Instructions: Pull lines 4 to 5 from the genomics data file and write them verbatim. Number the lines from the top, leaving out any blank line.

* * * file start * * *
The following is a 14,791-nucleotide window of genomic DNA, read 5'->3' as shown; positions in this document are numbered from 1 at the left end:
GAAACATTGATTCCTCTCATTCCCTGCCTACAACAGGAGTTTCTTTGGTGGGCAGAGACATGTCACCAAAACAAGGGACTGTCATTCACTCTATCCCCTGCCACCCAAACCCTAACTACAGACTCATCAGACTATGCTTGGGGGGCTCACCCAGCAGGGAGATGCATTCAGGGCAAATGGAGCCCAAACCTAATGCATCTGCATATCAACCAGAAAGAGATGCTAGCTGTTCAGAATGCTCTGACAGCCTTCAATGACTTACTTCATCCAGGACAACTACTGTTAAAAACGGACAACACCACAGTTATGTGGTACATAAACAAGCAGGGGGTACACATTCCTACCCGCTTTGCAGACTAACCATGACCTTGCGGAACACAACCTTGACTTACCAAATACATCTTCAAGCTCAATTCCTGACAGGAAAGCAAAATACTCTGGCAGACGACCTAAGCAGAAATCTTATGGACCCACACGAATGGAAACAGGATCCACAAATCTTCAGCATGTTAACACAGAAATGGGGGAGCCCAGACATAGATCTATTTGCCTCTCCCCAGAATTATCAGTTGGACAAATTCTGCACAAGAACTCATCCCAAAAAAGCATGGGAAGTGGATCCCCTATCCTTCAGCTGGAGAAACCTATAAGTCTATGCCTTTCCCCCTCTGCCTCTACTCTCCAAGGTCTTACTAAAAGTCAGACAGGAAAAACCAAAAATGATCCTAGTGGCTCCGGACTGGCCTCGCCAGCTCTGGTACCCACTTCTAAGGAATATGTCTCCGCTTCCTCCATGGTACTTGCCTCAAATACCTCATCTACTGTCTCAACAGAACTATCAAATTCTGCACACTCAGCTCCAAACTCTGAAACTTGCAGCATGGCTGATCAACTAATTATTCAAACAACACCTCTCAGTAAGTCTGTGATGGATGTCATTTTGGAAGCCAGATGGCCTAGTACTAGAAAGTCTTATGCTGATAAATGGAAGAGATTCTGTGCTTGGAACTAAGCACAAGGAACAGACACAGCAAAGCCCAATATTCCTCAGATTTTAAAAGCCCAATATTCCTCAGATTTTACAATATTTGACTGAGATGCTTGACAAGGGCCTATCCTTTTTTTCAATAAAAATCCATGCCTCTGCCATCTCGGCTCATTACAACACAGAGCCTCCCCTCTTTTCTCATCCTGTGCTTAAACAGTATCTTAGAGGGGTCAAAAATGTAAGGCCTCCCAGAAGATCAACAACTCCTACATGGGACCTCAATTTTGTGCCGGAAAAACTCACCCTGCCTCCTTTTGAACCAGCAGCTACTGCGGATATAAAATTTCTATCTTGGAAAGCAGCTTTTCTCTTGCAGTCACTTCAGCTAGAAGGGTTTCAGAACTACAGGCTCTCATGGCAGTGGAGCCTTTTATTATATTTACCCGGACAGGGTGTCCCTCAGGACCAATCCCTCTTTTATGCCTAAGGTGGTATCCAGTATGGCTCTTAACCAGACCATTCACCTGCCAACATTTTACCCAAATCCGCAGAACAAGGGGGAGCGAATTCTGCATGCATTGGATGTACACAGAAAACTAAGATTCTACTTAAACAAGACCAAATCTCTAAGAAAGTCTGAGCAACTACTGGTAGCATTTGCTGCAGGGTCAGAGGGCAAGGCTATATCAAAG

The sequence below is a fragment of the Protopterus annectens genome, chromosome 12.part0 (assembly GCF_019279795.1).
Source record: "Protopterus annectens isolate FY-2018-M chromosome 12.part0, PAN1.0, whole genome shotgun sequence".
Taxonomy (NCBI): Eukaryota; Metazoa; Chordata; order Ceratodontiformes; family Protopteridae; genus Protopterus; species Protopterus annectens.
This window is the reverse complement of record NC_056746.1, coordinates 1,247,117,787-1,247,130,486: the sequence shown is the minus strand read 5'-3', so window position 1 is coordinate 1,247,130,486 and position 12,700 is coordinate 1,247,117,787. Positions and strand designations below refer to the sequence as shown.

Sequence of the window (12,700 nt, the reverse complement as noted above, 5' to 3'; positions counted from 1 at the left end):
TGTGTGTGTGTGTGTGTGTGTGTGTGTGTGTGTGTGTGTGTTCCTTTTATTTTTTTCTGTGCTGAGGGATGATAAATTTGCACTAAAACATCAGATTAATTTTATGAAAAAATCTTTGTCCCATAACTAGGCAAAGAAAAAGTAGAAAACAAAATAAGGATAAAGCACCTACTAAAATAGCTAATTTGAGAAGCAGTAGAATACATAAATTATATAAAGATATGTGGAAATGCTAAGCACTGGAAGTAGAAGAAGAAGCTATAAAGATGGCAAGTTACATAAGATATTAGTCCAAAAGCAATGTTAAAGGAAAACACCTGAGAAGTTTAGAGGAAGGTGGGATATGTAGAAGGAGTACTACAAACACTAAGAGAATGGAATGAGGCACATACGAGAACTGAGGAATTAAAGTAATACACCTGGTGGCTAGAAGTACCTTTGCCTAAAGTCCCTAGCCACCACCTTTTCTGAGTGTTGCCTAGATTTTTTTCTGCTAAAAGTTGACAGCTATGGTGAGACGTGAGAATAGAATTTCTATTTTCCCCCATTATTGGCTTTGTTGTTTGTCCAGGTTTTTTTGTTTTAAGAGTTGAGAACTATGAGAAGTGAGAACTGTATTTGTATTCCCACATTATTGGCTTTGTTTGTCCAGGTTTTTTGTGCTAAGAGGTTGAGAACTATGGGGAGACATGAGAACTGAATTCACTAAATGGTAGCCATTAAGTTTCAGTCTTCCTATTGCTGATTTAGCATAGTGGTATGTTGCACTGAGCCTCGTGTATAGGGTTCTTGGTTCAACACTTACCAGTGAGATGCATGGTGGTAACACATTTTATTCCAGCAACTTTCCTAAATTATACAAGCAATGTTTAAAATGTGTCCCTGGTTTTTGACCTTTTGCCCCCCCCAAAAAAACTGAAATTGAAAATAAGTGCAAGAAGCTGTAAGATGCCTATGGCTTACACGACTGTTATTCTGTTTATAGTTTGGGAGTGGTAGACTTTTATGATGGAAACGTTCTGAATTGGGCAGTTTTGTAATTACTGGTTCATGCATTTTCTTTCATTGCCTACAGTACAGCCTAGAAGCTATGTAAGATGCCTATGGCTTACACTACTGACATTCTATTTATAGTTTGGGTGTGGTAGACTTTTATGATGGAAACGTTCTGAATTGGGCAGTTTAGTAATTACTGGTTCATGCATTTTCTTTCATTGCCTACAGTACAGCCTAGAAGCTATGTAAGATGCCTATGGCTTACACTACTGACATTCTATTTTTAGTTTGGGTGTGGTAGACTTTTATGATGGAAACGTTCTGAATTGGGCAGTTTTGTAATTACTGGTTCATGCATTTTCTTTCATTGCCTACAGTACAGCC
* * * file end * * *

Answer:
Source record: "Protopterus annectens isolate FY-2018-M chromosome 12.part0, PAN1.0, whole genome shotgun sequence".
Taxonomy (NCBI): Eukaryota; Metazoa; Chordata; order Ceratodontiformes; family Protopteridae; genus Protopterus; species Protopterus annectens.